Apples are very versatile. Some apples are suitable for eating raw, but most can be baked in the oven or microwave, the centers filled with dried fruit and nuts; they can be sliced and baked in pies, crumbles, strudels and tarts; they can be cooked to a puree for applesauce, to be served solo or added to desserts. Aromatic spices like cinnamon, nutmeg, cloves, allspice, cardamom and cloves highlight their flavor as well as rosemary, sage, lemon and honey. Tart apples make an excellent accompaniment for game birds, sausages, and rich meats like pork, duck and goose. Apples also provide bursts of sweetness to savory salads, cabbage dishes and even lentil soup. They also offset a range of cheeses, particularly aged cow’s milk cheeses, pungent washed rind cheeses and many blue cheeses.

Delicious as they may be, no store-bought apples can ever beat the flavor and crisp texture of local apples that have been freshly picked. So, pack up the family and head out to a local orchard to feast on the season’s nutritious, convenient snack.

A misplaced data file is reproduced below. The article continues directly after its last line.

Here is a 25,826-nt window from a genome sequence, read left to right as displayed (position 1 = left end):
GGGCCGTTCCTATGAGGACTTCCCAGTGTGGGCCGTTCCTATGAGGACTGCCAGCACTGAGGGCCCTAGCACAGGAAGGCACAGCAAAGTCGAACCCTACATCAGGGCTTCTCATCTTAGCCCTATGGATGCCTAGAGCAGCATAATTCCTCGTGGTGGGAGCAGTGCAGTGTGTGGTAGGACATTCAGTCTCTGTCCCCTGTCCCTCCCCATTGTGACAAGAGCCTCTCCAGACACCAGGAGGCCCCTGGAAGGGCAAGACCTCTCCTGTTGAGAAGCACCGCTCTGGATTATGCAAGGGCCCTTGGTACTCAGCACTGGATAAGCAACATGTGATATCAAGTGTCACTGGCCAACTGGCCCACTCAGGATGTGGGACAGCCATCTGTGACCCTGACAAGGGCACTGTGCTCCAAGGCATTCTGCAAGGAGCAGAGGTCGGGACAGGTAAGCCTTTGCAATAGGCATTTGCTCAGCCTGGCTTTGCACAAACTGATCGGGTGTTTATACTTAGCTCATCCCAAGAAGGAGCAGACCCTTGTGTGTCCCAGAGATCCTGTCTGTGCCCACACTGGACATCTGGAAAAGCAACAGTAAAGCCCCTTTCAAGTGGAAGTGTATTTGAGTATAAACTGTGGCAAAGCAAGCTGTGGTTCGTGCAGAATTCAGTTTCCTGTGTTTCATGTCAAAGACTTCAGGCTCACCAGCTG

To prevent apples from bursting open, peel about a third of the skin from the top of the apple. Using a small melon baller, scoop out the stem and core, leaving the bottom intact. After choosing one of the fillings described below, place apples in a baking dish containing about half an inch of liquid – sweet or dry wine, fruit juice, apple cider or water. Bake for about an hour at 350°F, until tender.

• chopped walnuts, honey and a pinch of ground cardamom
• crushed amaretti cookies, Marsala wine and butter
• raisins, pistachios and honey
• dried cranberries, sugar and grated orange peel
• brown sugar, cinnamon, pecans, raisins, brandy and butter
Serve warm with a dollop of vanilla ice cream, softly whipped heavy cream, crème fraiche or mascarpone cheese.


TORTA DI MELE ALL’OLIO (serves 8-10)

This rustic, slightly sweet, moist cake is from Anna Del Conte, a well published Italian cookbook writer. Enjoy it for breakfast or at the end of a meal with a dollop of cream. It is one of a few cakes made with olive oil instead of butter has become one of my favorites.